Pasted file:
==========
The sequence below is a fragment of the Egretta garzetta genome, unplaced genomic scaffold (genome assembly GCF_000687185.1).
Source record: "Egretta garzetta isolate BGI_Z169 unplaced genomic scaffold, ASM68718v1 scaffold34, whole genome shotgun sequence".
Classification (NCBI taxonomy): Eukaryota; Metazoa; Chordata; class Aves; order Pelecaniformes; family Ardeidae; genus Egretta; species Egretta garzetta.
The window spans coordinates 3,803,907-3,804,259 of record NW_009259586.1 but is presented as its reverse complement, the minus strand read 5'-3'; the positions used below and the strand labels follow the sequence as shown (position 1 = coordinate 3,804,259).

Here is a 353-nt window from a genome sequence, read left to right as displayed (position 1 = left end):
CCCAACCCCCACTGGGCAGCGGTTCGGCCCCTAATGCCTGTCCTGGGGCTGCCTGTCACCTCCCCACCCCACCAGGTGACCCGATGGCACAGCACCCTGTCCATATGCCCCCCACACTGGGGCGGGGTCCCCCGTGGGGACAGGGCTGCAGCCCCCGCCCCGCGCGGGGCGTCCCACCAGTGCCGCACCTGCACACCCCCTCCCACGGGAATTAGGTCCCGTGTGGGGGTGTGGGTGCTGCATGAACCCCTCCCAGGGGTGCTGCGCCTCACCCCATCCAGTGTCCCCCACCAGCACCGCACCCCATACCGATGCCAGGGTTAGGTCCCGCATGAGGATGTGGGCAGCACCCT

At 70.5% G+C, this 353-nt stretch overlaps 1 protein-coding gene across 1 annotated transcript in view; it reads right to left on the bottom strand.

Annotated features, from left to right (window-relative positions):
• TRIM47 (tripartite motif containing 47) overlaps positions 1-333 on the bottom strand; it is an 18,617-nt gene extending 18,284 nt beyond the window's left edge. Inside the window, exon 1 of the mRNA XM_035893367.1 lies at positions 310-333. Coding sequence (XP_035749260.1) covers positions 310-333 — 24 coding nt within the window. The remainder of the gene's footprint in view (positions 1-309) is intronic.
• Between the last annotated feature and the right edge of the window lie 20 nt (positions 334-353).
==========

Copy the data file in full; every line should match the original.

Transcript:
The sequence below is a fragment of the Egretta garzetta genome, unplaced genomic scaffold (genome assembly GCF_000687185.1).
Source record: "Egretta garzetta isolate BGI_Z169 unplaced genomic scaffold, ASM68718v1 scaffold34, whole genome shotgun sequence".
Classification (NCBI taxonomy): Eukaryota; Metazoa; Chordata; class Aves; order Pelecaniformes; family Ardeidae; genus Egretta; species Egretta garzetta.
The window spans coordinates 3,803,907-3,804,259 of record NW_009259586.1 but is presented as its reverse complement, the minus strand read 5'-3'; the positions used below and the strand labels follow the sequence as shown (position 1 = coordinate 3,804,259).

Here is a 353-nt window from a genome sequence, read left to right as displayed (position 1 = left end):
CCCAACCCCCACTGGGCAGCGGTTCGGCCCCTAATGCCTGTCCTGGGGCTGCCTGTCACCTCCCCACCCCACCAGGTGACCCGATGGCACAGCACCCTGTCCATATGCCCCCCACACTGGGGCGGGGTCCCCCGTGGGGACAGGGCTGCAGCCCCCGCCCCGCGCGGGGCGTCCCACCAGTGCCGCACCTGCACACCCCCTCCCACGGGAATTAGGTCCCGTGTGGGGGTGTGGGTGCTGCATGAACCCCTCCCAGGGGTGCTGCGCCTCACCCCATCCAGTGTCCCCCACCAGCACCGCACCCCATACCGATGCCAGGGTTAGGTCCCGCATGAGGATGTGGGCAGCACCCT

At 70.5% G+C, this 353-nt stretch overlaps 1 protein-coding gene across 1 annotated transcript in view; it reads right to left on the bottom strand.

Annotated features, from left to right (window-relative positions):
• TRIM47 (tripartite motif containing 47) overlaps positions 1-333 on the bottom strand; it is an 18,617-nt gene extending 18,284 nt beyond the window's left edge. Inside the window, exon 1 of the mRNA XM_035893367.1 lies at positions 310-333. Coding sequence (XP_035749260.1) covers positions 310-333 — 24 coding nt within the window. The remainder of the gene's footprint in view (positions 1-309) is intronic.
• Between the last annotated feature and the right edge of the window lie 20 nt (positions 334-353).